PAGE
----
PhRMA to DDMAC: Let my people tweetPhRMA revived its push to add an FDA bug linking to risk info in search engine sponsored links and called on FDA to clear the way for "microblogging of newsworthy regulatory events" on drugs and biologics.
In response to an FDA call for comment on the use of online media by drug companies, the trade group proposed a paid search format somewhat similar to that proposed by Google. PhRMA's format would feature the drug's branded and generic name, followed by an "abbreviated indication or therapeutic category," and then, in the left hand corner, an FDA logo reading "FDA regulated" that links to risk information, along with a line warning of risks and linking to the patient medication guide.
For drugs with boxed warnings, PhRMA suggested, the line might read "You should be aware of serious risks associated with this product." For those without a boxed warning, the line would read "All drugs have risks. Click here for important safety information."
PhRMA officials first proposed the use of the agency's logo to denote regulated communications in November. At the time, agency officials expressed skepticism because of concerns about misappropriation of the logo and how information would be regulated.
A year ago, the agency's Division of Drug Marketing, Advertising and Communications issued 14 enforcement letters on violative sponsored links, torpedoing industry assumptions that as long as a link were provided to full-risk information, advertisers were safe to use space-constrained media such as paid search and banner ads for product communications.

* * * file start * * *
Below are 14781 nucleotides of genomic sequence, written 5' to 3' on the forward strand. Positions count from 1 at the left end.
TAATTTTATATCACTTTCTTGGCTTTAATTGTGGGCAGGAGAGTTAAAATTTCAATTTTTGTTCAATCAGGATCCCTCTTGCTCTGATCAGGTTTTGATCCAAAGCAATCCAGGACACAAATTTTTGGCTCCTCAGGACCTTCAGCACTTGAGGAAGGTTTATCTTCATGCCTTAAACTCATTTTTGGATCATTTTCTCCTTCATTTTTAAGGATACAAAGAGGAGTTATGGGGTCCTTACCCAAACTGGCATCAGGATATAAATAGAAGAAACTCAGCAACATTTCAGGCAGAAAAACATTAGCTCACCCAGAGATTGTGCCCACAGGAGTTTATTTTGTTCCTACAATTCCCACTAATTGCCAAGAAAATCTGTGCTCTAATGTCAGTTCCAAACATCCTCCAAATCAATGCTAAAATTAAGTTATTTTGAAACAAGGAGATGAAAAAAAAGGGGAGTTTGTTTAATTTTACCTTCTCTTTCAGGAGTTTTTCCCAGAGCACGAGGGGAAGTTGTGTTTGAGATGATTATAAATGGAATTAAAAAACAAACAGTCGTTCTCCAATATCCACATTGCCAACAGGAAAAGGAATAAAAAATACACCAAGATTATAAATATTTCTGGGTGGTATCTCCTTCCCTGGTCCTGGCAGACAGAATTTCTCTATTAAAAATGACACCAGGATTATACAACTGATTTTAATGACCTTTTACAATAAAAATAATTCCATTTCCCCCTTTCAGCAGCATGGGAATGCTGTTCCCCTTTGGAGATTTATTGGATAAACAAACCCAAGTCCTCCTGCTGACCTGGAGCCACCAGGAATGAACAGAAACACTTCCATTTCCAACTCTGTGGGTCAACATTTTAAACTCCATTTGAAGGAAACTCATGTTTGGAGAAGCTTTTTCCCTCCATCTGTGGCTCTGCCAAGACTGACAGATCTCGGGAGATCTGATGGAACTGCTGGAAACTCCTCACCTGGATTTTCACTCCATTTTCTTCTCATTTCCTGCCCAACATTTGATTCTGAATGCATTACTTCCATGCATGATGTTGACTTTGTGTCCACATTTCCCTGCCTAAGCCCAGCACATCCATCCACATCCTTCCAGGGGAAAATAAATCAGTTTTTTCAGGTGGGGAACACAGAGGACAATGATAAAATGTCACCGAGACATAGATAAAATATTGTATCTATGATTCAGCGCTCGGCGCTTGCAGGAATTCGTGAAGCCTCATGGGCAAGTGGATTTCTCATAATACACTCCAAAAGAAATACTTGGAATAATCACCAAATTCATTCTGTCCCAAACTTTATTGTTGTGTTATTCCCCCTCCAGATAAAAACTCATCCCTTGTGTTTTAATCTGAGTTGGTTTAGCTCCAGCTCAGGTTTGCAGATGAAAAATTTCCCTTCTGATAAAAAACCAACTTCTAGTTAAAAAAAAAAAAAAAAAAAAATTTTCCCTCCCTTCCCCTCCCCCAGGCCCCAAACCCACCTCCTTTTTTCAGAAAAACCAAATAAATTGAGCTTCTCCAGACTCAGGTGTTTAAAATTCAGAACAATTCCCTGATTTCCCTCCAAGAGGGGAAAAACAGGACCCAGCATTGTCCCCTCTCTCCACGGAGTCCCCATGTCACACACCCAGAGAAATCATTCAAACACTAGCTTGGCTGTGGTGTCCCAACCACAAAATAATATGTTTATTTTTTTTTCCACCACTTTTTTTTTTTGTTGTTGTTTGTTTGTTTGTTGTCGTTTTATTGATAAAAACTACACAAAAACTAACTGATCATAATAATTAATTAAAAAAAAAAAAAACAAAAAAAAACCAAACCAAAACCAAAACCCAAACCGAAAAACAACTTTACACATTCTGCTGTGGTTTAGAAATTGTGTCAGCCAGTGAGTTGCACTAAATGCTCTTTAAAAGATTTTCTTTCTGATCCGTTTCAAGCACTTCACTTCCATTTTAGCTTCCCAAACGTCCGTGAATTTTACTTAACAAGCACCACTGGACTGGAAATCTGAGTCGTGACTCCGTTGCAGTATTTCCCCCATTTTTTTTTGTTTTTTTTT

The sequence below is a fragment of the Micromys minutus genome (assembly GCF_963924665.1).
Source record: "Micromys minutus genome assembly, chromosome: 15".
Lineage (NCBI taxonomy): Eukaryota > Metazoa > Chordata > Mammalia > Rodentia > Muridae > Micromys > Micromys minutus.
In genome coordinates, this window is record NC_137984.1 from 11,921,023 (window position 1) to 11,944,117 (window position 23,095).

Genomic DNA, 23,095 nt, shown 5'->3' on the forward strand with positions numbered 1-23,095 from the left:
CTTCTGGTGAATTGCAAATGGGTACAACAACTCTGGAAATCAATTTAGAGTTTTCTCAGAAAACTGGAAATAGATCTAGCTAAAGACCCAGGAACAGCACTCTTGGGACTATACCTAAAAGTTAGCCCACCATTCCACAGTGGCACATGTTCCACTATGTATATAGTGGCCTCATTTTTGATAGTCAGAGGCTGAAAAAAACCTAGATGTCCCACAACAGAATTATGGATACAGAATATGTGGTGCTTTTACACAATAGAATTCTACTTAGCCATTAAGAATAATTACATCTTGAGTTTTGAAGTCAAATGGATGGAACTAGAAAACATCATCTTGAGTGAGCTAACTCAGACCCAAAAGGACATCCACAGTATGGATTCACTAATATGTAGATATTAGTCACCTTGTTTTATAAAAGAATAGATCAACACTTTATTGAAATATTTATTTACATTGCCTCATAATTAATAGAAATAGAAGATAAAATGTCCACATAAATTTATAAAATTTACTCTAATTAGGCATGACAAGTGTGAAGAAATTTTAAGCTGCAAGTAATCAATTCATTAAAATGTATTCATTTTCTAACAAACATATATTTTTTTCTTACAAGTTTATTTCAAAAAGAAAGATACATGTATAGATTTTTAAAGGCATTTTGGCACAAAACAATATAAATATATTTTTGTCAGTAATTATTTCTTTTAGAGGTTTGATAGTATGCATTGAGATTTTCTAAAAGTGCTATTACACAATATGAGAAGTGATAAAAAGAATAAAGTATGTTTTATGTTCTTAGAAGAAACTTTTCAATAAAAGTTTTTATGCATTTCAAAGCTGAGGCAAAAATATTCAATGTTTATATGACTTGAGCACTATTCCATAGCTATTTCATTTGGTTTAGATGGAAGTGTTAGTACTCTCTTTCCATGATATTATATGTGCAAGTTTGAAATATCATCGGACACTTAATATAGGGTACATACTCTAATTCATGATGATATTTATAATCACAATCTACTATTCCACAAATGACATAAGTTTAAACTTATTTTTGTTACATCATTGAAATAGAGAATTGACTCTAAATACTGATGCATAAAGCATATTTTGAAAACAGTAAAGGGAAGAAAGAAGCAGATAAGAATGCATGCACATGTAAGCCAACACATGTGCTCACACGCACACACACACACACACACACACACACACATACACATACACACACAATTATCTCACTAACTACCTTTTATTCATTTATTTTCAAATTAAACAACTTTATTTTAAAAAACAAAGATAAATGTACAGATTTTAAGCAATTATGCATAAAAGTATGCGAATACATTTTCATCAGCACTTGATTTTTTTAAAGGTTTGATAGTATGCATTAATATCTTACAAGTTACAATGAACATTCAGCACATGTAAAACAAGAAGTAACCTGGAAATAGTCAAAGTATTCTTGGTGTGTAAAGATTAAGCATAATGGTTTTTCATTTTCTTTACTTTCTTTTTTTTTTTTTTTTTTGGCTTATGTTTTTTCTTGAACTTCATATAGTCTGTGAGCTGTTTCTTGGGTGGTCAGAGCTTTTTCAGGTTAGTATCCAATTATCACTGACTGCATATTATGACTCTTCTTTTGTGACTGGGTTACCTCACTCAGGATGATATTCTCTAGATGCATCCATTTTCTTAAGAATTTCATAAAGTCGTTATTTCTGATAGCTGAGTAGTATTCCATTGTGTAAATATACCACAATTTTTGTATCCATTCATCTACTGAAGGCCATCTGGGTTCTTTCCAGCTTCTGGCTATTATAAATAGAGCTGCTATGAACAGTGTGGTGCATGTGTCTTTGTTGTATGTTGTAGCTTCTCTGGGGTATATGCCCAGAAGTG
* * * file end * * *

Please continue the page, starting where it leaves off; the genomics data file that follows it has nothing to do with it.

PhRMA's Jeffrey Francer called the application of regulations developed for printed materials aimed at healthcare professionals to Internet communications "akin to using standards created for the horse and buggy to regulate automobiles."
"Right now there are no internet-specific standards on how manufacturers can use these media," said Francer on a conference call. "The lack of such standards is chilling the use of such technology."
For space-constrained media such as Twitter posts, or tweets, PhRMA said the agency should allow manufacturers to offer brief "introductions" to health information, including brief indication descriptions, much as FDA itself does.
"Of course, such an introduction should also contain an affirmative statement about the risks of a medicine, even if initially abbreviated and continued in a pop-up or link," said PhRMA in its submission. "A condition of providing initial benefit and risk information in an abbreviated format could be that such entries contain prominent and clearly marked links indicating that users should view more comprehensive information such as full indication, full risk information and more complete fair balance."
Former Pfizer top lawyer and FDA law expert Arnie Friede called PhRMA's brief "persuasive" but said it left unaddressed the 800-pound elephant that is the agency's profound distrust of pharmas to market their products responsibly.
"Absent some empirical justification for concluding that industry can be 'trusted' insofar as social media is concerned, and despite the admitted fact that consumers search for relevant health information on line, I have a hard time believing that FDA is going to provide meaningful long-term relief," said Friede.